Holiday (play)

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Written by Philip Barry
Date premiered November 26, 1928
Place premiered Gerald Schoenfeld Theatre
New York City, New York
Original language English
Genre Comedy
Setting Edward Seton's home in New York City

Holiday is a 1928 play by Philip Barry which was twice adapted to film. The original play opened in New York on November 26, 1928 at the Plymouth Theatre (now known as the Gerald Schoenfeld Theatre) and closed in June 1929, after 229 performances. It was directed by Arthur Hopkins, set design by Robert Edmond Jones, and costume design by Margaret Pemberton. It was included in Burns Mantle's The Best Plays of 1928-1929.


The story follows Johnny Case, a corporate lawyer on Wall Street. He has abundant financial prospects but little social background. Before the start of the play, Julia, the eldest daughter of the Seton family, has met Johnny at Lake Placid. During the ten-day trip, they have fallen in love and are to be married. But there is one person who does not want the marriage this quickly: Julia's father, Edward, who questions Johnny's life's goal "to retire early and work late."

After Johnny makes $25,000, he plans to go away and enjoy life while he is still physically capable. The stock market being what it is in 1928, stocks keep climbing and climbing. Johnny achieves his goal and announces his plans even as Julia's father is announcing the engagement. Julia is upset at his decision; she wants a proper house in town and a place in the country. Now the woman Johnny met and fell in love with at Lake Placid is gone; she is just as materialistic as her father.[1]


  • Ben Smith as Johnny Case
  • Dorothy Tree as Julia Seton
  • Monroe Owsley as Ned Seton
  • Walter Walker as Edward Seton
  • Hope Williams as Linda Seton
  • Thaddeus Clancy as Seton Cram
  • Rosalie Norman as Laura Cram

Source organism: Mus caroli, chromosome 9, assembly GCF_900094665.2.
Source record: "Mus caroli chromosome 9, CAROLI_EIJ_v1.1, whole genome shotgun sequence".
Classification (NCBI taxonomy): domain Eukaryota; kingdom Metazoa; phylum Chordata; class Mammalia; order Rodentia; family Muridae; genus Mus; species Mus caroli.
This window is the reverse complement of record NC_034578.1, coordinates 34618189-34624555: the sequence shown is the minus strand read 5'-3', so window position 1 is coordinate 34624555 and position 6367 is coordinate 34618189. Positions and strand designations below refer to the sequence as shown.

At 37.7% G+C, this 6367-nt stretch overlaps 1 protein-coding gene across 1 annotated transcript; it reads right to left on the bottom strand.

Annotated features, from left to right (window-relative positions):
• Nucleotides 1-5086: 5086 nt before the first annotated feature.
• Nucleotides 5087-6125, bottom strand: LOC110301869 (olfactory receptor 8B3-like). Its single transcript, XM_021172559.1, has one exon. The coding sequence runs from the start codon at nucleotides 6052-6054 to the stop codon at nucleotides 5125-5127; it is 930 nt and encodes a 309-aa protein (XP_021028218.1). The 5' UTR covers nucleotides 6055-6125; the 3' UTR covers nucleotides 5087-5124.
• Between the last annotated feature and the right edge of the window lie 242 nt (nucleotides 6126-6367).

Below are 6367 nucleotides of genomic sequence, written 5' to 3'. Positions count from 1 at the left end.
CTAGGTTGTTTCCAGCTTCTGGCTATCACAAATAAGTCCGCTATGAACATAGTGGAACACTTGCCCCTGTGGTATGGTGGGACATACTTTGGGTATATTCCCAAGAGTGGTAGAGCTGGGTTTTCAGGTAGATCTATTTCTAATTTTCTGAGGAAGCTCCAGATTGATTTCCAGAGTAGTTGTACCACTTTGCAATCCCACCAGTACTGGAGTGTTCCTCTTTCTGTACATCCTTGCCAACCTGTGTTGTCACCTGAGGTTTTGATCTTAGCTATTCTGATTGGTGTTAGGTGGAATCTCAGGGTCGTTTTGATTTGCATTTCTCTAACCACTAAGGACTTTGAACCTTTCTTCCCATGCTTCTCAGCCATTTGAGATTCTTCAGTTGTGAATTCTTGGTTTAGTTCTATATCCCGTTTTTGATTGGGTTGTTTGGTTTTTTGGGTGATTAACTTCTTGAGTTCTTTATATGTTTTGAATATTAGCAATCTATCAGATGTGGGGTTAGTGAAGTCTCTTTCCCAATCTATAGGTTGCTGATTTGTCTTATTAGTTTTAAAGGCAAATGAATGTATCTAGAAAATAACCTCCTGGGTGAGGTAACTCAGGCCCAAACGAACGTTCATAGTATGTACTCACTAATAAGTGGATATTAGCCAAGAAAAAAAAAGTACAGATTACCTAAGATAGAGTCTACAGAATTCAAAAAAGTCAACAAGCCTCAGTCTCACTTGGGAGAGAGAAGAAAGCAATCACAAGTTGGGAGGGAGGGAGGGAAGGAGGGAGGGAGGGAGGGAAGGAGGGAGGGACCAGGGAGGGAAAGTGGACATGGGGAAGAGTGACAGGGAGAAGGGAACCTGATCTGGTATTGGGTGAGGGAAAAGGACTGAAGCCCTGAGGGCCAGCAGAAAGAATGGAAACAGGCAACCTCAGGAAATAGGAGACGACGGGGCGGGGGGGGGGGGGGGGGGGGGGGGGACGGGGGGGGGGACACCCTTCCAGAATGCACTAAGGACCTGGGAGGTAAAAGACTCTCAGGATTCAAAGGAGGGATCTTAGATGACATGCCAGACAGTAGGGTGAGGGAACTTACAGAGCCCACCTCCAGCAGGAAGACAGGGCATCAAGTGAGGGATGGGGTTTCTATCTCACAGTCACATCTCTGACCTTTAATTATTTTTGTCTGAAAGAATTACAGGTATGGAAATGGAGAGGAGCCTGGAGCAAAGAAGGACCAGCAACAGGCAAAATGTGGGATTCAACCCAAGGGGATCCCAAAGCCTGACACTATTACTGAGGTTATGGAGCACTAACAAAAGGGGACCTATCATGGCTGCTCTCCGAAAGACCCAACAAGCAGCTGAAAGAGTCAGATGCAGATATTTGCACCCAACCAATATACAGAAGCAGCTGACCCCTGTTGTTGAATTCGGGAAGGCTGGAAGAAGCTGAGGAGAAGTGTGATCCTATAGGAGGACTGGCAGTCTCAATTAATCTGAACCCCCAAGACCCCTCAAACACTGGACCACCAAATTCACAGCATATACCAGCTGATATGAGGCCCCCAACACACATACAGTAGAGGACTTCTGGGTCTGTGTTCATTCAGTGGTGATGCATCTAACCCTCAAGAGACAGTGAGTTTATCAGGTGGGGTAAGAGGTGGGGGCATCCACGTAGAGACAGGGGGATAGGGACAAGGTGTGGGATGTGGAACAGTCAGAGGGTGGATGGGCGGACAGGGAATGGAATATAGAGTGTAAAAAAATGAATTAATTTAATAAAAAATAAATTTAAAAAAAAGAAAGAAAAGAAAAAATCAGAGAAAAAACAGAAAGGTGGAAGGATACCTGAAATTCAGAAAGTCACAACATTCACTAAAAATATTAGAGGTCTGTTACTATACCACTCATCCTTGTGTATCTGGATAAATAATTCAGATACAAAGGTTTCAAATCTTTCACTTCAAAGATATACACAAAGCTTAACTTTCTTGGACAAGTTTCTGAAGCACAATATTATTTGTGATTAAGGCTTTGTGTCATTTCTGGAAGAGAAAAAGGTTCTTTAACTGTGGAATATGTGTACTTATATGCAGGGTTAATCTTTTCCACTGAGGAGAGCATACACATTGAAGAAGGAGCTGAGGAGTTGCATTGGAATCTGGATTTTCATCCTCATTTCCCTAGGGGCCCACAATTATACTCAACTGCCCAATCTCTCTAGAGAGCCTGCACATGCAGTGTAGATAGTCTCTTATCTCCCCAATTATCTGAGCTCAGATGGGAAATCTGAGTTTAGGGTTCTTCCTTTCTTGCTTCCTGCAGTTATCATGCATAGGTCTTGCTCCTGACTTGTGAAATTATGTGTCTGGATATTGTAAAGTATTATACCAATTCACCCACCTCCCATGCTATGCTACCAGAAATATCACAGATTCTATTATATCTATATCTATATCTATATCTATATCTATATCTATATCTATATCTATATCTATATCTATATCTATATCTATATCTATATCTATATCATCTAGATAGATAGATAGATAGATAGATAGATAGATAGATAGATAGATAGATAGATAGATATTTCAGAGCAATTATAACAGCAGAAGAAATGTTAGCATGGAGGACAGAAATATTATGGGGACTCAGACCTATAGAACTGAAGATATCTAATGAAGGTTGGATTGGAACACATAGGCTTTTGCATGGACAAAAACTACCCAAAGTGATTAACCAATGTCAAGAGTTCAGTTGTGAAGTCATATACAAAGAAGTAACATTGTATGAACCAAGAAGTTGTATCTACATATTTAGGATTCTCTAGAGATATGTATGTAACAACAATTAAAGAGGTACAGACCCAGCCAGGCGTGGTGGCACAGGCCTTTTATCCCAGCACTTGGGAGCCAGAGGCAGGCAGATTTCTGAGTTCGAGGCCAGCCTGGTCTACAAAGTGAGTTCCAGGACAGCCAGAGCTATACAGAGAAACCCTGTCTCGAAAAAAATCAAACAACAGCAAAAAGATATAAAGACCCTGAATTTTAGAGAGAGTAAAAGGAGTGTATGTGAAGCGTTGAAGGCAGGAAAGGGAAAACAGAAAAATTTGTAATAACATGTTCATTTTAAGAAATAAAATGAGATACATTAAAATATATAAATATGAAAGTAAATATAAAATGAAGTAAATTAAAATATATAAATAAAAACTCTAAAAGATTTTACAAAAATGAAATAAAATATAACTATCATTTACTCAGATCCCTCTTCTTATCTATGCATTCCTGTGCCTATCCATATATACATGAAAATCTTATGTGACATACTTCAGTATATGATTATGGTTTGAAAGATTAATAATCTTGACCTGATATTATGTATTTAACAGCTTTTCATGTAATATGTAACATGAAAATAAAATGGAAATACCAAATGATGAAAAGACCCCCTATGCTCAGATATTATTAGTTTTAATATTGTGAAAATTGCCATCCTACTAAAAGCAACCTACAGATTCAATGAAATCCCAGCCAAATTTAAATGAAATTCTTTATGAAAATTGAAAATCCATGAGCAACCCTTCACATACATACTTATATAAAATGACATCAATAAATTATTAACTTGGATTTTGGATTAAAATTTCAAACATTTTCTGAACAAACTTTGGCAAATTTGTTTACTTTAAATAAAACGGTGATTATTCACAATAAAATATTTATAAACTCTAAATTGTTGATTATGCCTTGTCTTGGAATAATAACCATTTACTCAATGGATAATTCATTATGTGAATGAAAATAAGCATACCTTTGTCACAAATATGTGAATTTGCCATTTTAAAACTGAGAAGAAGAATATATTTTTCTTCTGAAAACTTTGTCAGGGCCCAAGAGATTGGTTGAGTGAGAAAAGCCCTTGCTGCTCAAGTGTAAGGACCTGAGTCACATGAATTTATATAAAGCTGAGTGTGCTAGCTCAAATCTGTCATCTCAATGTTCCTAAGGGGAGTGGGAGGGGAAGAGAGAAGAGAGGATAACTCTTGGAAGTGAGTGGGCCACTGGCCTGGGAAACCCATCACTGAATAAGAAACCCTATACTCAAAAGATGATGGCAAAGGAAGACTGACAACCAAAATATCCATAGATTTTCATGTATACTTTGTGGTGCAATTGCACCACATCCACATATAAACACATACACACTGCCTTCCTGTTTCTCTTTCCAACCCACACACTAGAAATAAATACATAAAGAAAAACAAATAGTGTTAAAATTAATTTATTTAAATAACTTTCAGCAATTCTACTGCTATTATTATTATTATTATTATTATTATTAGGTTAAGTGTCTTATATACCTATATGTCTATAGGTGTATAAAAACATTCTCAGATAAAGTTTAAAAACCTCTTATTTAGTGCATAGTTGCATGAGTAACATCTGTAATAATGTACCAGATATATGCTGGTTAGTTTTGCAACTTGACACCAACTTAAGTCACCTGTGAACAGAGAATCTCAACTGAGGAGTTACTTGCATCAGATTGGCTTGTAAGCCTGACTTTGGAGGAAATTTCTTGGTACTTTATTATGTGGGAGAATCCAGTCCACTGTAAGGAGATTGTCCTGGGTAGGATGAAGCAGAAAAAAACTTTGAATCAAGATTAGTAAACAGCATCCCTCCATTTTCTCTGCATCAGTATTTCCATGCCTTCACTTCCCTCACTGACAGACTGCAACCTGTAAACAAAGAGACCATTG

• Barbara White as Susan Potter
  • Donald Ogden Stewart as Nick Potter
  • Cameron Clemens as Henry
  • Beatrice Ames as Delia
  • J. Ascher Smith as Charles

Katharine Hepburn was the understudy to Williams.

Other productions[edit]

The revival went up on December 3, 1995 at the Circle in the Square Theatre and closed on January 14, 1996 after 50 performances. It was directed by David Warren, sets by Derek McLane, costumes by Martin Pakledinaz, lighting by Donald Holder, sound and score by John Gromada, and style/movement by Loyd Williamson. The cast featured Tony Goldwyn as Johnny Case, Laura Linney as Linda Seton, Kim Raver as Julia Seton, Jim Oyster as Henry, Reese Madigan as Charles, Reg Rogers as Ned Seton, Tom Lacy as Edward Seton, Rod McLachlan as Seton Cram, Becca Lish as Laura Cram, Michael Countryman as Nick Potter, and Anne Lange as Susan Potter.[1]

Film adaptations[edit]

The play was adapted for film twice: The first filmed Holiday was released in 1930. Directed by Edward H. Griffith, it starred Ann Harding, Mary Astor, Edward Everett Horton, Robert Ames and Hedda Hopper. Holiday was filmed again in 1938. Directed by George Cukor, this version starred Katharine Hepburn, Cary Grant, Doris Nolan, Lew Ayres, and Edward Everett Horton, who reprised his role from the 1930 film.